I’ve been a journalist for 13 years. I’ve worked at Channel Ten for six of those and I’ve been reading the bulletin for two. But that’s not why I became an ambassador for Cure Brain Cancer Foundation.
Three years ago my ridiculously fit and healthy Mum was struck down with vertigo. Her doctor in the country said there was ‘something going around’ and gave her a course of antibiotics. Of course, that did nothing, so she returned and eventually had scans. They revealed two tiny spots on her brain and so she was put in a fixed wing aeroplane and flown to Melbourne for surgery.
By the time she arrived at St Vincent’s Hospital, her left foot had turned in slightly and she was unsteady on her feet. I was horrified to see how quickly it had affected her. She was operated on less than 48 hours later in a seven and a half hour operation. She woke up not being able to use her left leg or her left arm, and that’s way it remained.
My Mum, who had just trekked Kokoda twice and was about to start training for a marathon, never walked again. On the Tuesday, we were told she was battling a monster – a glioblastoma multiforme (GBM) Category 4. She stayed at St Vincent’s for six weeks doing rehab to try to get her limbs working again, but they didn’t.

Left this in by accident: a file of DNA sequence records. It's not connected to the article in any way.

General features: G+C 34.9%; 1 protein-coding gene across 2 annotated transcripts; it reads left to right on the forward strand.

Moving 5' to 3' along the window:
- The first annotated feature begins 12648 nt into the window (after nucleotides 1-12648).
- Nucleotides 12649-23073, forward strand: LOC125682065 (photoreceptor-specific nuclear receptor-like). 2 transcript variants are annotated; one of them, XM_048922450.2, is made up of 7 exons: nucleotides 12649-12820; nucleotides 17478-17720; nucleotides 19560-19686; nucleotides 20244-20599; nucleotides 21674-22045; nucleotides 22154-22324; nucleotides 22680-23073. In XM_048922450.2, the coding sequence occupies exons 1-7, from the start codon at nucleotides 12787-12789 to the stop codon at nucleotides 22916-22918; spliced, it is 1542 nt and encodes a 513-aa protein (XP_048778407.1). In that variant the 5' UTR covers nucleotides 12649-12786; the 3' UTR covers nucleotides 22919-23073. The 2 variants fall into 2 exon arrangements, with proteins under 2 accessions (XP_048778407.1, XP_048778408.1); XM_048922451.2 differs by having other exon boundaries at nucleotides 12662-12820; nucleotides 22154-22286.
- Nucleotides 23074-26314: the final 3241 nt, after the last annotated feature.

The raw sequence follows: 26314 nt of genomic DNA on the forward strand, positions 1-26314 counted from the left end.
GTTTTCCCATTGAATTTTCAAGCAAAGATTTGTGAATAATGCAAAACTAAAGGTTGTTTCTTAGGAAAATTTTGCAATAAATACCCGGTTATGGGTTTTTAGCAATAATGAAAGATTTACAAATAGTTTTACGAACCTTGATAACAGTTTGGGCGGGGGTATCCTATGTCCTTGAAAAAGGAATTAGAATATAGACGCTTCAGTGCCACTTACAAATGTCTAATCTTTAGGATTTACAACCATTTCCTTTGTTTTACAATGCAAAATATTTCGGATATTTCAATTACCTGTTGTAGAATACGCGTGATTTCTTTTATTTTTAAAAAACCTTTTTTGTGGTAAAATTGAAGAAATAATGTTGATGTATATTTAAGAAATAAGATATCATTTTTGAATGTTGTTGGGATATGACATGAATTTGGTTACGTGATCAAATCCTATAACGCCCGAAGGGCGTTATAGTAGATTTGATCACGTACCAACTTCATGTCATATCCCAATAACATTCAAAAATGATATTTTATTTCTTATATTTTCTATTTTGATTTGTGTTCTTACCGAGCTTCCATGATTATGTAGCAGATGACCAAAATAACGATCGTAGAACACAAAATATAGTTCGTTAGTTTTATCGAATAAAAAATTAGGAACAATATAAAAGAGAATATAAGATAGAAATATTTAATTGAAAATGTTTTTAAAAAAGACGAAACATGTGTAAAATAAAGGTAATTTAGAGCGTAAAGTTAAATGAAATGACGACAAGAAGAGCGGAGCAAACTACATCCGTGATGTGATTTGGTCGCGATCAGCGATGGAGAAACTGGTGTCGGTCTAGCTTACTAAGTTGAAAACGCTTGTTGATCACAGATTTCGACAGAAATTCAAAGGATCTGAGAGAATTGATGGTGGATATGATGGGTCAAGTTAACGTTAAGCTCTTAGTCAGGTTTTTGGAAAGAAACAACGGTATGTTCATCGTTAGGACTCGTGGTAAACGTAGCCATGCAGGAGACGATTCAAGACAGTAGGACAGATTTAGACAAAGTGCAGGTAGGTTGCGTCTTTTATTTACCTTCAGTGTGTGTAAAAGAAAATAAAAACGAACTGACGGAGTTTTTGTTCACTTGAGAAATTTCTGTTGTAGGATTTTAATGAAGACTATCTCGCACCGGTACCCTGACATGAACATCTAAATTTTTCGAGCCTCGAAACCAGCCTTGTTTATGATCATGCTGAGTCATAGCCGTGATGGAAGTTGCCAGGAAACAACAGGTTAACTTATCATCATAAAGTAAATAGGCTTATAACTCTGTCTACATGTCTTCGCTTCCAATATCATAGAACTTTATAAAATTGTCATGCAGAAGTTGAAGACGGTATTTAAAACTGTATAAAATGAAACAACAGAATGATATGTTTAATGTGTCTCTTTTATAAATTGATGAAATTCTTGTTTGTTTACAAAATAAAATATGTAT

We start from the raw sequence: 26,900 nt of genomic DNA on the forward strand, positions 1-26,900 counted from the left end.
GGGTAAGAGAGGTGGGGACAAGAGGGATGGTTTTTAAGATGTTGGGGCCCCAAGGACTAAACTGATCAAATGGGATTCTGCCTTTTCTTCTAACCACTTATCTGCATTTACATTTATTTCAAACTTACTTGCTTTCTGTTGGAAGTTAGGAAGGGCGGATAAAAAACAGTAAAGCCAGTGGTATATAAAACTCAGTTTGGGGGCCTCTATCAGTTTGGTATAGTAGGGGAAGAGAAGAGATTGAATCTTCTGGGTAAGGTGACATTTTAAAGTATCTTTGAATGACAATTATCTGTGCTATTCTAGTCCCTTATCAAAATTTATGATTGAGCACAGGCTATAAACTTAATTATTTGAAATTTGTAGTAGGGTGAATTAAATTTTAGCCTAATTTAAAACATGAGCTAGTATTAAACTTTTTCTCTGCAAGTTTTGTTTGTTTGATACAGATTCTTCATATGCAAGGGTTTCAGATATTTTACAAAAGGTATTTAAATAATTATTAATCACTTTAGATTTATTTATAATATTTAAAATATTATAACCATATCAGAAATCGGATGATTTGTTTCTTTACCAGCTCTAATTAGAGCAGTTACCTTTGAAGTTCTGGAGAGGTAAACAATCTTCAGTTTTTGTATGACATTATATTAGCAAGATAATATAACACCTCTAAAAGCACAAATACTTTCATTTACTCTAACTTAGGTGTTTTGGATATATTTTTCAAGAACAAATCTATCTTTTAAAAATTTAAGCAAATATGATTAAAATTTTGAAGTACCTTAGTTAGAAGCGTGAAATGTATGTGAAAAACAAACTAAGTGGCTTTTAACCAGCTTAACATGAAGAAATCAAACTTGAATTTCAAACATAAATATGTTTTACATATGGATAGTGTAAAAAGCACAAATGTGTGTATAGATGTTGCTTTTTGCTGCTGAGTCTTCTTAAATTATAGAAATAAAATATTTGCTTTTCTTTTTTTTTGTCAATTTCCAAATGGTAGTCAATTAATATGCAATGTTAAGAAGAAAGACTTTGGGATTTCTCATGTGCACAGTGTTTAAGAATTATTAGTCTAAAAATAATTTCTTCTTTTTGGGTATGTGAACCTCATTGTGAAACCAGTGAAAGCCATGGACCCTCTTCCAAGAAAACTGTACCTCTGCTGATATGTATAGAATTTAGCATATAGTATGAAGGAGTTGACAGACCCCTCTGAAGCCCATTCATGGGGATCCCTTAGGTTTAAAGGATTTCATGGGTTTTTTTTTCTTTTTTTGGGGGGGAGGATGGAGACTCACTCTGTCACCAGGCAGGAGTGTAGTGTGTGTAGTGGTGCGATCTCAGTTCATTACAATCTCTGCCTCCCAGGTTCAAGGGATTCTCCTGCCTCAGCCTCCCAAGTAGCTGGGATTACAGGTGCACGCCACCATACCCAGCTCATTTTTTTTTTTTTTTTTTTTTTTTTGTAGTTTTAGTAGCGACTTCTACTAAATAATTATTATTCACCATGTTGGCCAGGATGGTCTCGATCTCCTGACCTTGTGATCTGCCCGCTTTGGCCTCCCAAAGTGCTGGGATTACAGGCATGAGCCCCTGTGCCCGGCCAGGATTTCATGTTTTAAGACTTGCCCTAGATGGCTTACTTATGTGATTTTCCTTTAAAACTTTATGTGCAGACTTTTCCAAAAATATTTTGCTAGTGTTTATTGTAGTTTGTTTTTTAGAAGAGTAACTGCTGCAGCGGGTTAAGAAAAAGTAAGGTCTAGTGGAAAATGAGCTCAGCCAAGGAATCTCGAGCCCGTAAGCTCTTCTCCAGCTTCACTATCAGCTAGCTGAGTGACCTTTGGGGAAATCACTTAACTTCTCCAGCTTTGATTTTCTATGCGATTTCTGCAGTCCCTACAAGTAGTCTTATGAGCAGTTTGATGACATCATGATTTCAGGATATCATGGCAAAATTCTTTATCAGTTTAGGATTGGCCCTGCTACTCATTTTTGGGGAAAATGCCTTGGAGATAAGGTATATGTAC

From there she went to Geelong for radiotherapy treatment, and that’s where the seizures started. After four weeks she was moved to her closest hospital, the Warrnambool Base. She was unable to go home to our farm because she was immobile and needed so much care. In between running a one-man business and our property, my stepfather was unable to cope with having her at home and, of course, I live and work here in Melbourne. And so it was that every spare second of our lives was now also spent at the hospital.
On October 19, 2013 I watched her take her final breath, six months and 16 days since she was diagnosed. In that time I’d seen my mother paralysed, lose her long hair that was so central to her identity, suffer seizures, put on an extraordinary amount of weight due to the medication she was on to control the swelling in her brain and battle confusion and personality changes that often made her confused and aggressive. This monster slowly and methodically destroyed my mother over that period until it finally robbed her of her life at the age of just 56.